Tips and ideas for August for your homegrown vegetable garden by the knowledgeable Theresa from Homegrown Market Garden…

With lots of harvesting underway this month it might be easy to forget that there are still jobs to do and new crops to plant! As we remove plants that have finished for the season it’s a good idea to get gaps filled and get new plants underway to keep us in lovely homegrown veg over winter.

Now is time to start planting out your leafy winter crops ready for a winter supply

Of course much will depend on space that’s available in the homegrown garden while things are in full production but we can make use of undersowing and successional sowing this month. New batches of lettuces can be planted in containers, quick growing radishes can be used to fill the smallest of gaps and as we start to think cool season crops we move back towards planting out leafy greens, kales, turnips and spinach in readiness for winter.

This month is also when we begin to think of how to store that lovely produce we have grown. Peppers can be dried, gherkins pickled, fruits jammed and others frozen – a time to get creative in the homegrown kitchen.

In my opinion it’s the best time in the garden since we’re planting future crops while harvesting and enjoying others at the same time. With the recent weather we’ve been having just remember to keep your sunscreen close, and thirsty plants well watered.

This month we could be planting:

  • Kale
  • Chives
  • Pak Choi
  • Amaranth
  • Chinese Cabbage
  • Rocket
  • Turnip
  • Radish
  • Perpetual Spinach
  • Oriental Vegetables
  • Kohl rabi
  • Winter lettuces
  • Sprouting broccoli
  • Swiss Chard
  • Spring Cabbage
  • Peas (dwarf varieties only)
  • Land cress

Of course not all of these have to be sown from seed. Our website has a wide range of vegetable, fruit and herb plants that can be planted directly into your gardens this month. These are sustainably grown in Shropshire in recycled materials and delivered directly to your door.

Plants include growing guides showing you how to grow and harvest them – and if that’s not enough, we run a free veg gardening group offering additional support too! See our website for details.

Checklist of Jobs for August

With planting underway there are several additional jobs to be getting on with this month:

  • Pinch out runner bean tops to prevent having to over reach for the beans.
  • Lift and store second early potatoes.
  • Take cuttings for woody herbs such as rosemary, thyme, marjoram and sage.
  • Keep on top of pest control. A soft soap liquid solution works well.
  • Thin seedlings to prevent overcrowding and water well if the soil is dry after thinning. The transplants may be situated elsewhere to get another crop.
  • Keep the greenhouse well ventilated and damp down the floors to help the humidity.
  • Harvest and dry a wide variety of fresh herbs to use later in the season.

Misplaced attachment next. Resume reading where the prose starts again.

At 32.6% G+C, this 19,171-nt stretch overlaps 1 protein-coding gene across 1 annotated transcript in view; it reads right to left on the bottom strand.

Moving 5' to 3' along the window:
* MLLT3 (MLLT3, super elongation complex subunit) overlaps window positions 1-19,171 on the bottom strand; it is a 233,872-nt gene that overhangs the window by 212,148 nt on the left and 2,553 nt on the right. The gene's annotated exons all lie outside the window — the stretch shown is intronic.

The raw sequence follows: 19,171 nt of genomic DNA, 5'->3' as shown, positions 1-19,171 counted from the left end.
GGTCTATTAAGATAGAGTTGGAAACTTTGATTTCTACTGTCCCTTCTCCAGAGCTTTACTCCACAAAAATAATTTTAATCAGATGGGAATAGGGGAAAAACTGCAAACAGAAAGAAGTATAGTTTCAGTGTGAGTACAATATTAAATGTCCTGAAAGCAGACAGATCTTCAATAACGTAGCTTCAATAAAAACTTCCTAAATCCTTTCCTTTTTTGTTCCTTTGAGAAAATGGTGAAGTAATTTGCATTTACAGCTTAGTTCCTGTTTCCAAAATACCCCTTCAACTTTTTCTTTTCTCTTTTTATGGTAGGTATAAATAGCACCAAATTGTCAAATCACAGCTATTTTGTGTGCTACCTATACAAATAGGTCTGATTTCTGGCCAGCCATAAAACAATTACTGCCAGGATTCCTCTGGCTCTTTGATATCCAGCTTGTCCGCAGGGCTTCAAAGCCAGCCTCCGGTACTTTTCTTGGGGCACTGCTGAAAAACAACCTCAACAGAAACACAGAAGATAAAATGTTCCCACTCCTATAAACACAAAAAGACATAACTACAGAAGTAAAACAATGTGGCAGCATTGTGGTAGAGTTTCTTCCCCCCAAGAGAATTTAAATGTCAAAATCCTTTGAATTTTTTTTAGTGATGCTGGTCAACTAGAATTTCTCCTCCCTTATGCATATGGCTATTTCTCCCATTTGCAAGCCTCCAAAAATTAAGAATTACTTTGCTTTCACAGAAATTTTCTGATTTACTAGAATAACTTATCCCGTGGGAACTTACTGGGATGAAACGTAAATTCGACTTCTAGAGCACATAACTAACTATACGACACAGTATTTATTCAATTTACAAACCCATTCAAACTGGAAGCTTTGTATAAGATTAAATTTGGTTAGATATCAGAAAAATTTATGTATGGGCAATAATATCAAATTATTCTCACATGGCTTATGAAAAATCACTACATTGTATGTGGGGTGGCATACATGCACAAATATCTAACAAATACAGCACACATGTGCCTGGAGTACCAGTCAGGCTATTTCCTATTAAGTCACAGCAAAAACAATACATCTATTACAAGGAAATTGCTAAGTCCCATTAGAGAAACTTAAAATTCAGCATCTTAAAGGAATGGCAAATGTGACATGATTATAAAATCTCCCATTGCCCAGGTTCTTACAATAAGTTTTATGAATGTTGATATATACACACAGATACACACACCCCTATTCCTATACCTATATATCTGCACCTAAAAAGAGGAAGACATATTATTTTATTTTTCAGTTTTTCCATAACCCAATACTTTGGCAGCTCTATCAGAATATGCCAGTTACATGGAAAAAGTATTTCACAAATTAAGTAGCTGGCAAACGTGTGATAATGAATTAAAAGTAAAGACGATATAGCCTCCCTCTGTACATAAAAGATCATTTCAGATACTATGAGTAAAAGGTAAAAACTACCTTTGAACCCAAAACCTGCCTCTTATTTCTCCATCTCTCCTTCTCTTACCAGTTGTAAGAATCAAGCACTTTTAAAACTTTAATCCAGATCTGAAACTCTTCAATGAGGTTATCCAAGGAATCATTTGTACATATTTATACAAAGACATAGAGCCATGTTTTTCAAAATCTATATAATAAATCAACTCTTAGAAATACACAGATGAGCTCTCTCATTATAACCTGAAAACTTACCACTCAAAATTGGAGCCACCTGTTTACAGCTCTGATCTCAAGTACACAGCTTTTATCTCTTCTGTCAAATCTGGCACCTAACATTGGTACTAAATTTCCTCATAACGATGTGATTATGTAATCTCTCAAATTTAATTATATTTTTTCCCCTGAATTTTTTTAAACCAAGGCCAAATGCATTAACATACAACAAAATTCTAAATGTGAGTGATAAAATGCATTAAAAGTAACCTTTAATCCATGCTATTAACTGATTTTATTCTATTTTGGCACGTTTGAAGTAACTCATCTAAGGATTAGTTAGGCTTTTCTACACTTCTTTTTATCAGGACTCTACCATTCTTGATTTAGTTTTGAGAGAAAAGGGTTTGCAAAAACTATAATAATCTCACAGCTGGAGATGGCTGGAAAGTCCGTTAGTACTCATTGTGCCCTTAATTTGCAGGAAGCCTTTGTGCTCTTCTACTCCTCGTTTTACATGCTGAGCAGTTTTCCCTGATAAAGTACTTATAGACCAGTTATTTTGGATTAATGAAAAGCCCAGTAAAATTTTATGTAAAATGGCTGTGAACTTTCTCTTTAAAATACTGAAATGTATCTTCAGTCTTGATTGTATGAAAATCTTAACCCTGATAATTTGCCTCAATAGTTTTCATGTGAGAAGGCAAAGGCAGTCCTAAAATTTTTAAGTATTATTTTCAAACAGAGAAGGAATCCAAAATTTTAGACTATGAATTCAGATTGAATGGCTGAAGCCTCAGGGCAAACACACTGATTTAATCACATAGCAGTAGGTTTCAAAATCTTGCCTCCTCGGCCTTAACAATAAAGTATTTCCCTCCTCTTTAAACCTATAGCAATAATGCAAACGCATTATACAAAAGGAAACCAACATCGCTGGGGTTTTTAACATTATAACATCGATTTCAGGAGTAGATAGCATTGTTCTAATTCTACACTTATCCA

• Lift and store early beetroot. They taste more tender when harvested before they reach the size of a tennis ball.
  • Keep harvesting your vegetables to encourage production. In some cases, the more you pick the more you get!
  • Continue to feed tomatoes and peppers but reduce the watering towards the end of the months to help the chillies to ripen.
  • Completely remove and turn the contents of the compost bin. There will be plenty of green waste added this month so it pays to turn before it gets overfull.
  • Make a new strawberry bed with the runners from the existing plants.
  • Keep an eye on courgettes and pick them while they are still young. They seem to grow in the blink of an eye!
  • Lift and dry onions, shallots and garlic for use in the coming months.
  • Continue to sow catch crops such as radish or gem lettuce.
Beans can be topped to prevent them climbing too high if they are on canes or string. So any beans produced can be easily reached and harvested.
Turning your compost bin at the right time will help with the rotting process and ensure you get plenty of mature compost at the end of the season.

And let’s not forget composting, with advice from Garden Organic:

  • The compost heap should be a mix of brown and green material in a roughly 50:50 ratio. If your heap is dry, water it and then add grass clippings, nettles or comfrey leaves to speed up the decomposition process. If too wet, scrumpled cardboard or shredded/scrunched up paper will create air pockets and prevent lawn cuttings going slimey.
  • Perennial weeds have roots full of minerals. Don’t waste them. Add the foliage to the compost bin, and stuff the roots into a plastic sack. Add water or a urine/water mix (1 part urine/20 parts water) and tie the sack top. Leave for a month or two, until the weeds are sludgy. This gloop can now be added to the compost. ü For full advice on compost making, see Garden Organics page on Home Composting.

I hope you find this useful. If you’re a keen home gardener or allotmenteer (or would like to be) why not consider joining our growing community Homegrown Gardening Group. It’s free and all are welcome.

Happy growing!


Homegrown Market Garden

Caroline Talbot
Author: Caroline Talbot